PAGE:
Again, also ask whether you can share medical information with the emergency contact.

4. Home Information

You may need the employee’s home information if you’re trying to help locate the employee, or if you want to contact employees to tell them not to come in due to bad weather.

5. Voluntary Additional Information

Although it can be helpful to have certain medical information, it’s very important that you make it clear with your employees that sharing any medical information is completely voluntary. You may want to add a sentence to the form explaining that the purpose of sharing information would be to help you respond to an emergency. You can also give examples, such as allergies to certain medications.

When to Reach Out to an Employee’s Emergency Contact

The following are some examples of situations when you may need to reach out to your employee’s emergency contact:

  • When your employee gets sick and you have to call 911.
  • When your employee is sent to the hospital.
  • If a friend, roommate, or someone other than their emergency contacts calls to inform you that the employee has been hospitalized.
  • When your employee has been injured at work and needs assistance returning home.
  • When your employee has not shown up to work for multiple days or shifts and you’ve been unable to contact them.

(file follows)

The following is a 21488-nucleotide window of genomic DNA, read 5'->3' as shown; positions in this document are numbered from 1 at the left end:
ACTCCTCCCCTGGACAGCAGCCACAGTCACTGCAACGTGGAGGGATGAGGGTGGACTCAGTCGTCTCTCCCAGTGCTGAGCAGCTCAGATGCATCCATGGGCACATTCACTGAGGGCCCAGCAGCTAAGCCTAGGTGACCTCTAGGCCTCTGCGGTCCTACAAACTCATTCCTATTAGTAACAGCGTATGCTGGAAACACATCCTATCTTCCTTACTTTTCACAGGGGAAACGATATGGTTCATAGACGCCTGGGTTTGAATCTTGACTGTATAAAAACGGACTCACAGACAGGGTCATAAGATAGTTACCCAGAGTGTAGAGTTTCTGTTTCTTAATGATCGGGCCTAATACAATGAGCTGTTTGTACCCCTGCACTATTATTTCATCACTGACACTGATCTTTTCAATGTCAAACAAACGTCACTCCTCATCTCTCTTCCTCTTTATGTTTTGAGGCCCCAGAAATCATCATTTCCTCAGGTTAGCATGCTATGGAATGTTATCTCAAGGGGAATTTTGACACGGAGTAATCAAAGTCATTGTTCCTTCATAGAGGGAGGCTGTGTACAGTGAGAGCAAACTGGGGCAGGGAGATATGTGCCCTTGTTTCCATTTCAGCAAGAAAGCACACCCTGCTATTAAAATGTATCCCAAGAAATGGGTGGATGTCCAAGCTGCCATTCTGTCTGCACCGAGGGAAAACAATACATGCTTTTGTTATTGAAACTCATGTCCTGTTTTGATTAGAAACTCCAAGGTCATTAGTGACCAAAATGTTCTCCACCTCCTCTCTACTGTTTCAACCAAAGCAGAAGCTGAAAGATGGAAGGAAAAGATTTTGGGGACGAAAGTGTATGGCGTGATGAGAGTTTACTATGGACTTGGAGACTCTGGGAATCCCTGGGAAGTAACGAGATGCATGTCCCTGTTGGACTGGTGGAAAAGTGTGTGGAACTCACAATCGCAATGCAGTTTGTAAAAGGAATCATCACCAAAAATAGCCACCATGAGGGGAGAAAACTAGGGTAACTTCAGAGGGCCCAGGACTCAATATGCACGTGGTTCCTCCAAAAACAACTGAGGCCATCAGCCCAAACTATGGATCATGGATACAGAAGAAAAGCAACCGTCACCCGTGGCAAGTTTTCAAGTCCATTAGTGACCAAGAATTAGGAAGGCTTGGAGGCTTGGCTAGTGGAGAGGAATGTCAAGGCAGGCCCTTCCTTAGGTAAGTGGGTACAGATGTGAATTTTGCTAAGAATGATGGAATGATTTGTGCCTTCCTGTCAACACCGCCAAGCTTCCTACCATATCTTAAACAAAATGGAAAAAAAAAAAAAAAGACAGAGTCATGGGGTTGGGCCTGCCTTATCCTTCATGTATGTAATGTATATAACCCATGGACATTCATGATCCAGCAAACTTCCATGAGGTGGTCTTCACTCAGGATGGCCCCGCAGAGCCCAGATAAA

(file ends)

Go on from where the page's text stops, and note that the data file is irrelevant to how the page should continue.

• If the employee has passed away and you need to make the last payment or you’d like to know who to send their belongings to.

In some of the above situations, you’ll be able to ask the employee if they’d like you to call their emergency contact. If this is a possibility, always communicate with the employee first to make sure you contact the right person.

How Eddy People Can Help You Organize Your Documents

The worst scenario would be needing to get in touch with an employee’s emergency contact, and not knowing where their paperwork went! You can easily avoid this scenario by using an HR software like Eddy to organize and save all of your important documents for each hire. With essential documents stored digitally, the information you need will always be within easy reach.

Take care of your people and protect your business

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Questions You’ve Asked Us About Employee Emergency Contact Forms

An employee’s emergency contact form should be kept in a safe and secure place where only those who have access to HR information have access to the form.

Every employee should complete an emergency contact form. To help you keep emergency contact forms up to date, touch base with employees about the form once a year or during their performance review.

Natasha is a writer and former labor and employment attorney turned HR professional. Her experience as a litigator and HR trainer inspired her to begin writing about anti-discrimination laws in the workplace. As a writer at Eddy HR, she hopes to provide helpful information to both employees and HR professionals who need help navigating the vast world of human resources. When she’s not writing, you might find her cheering on the Green Bay Packers or hiking in the Northwoods of Wisconsin.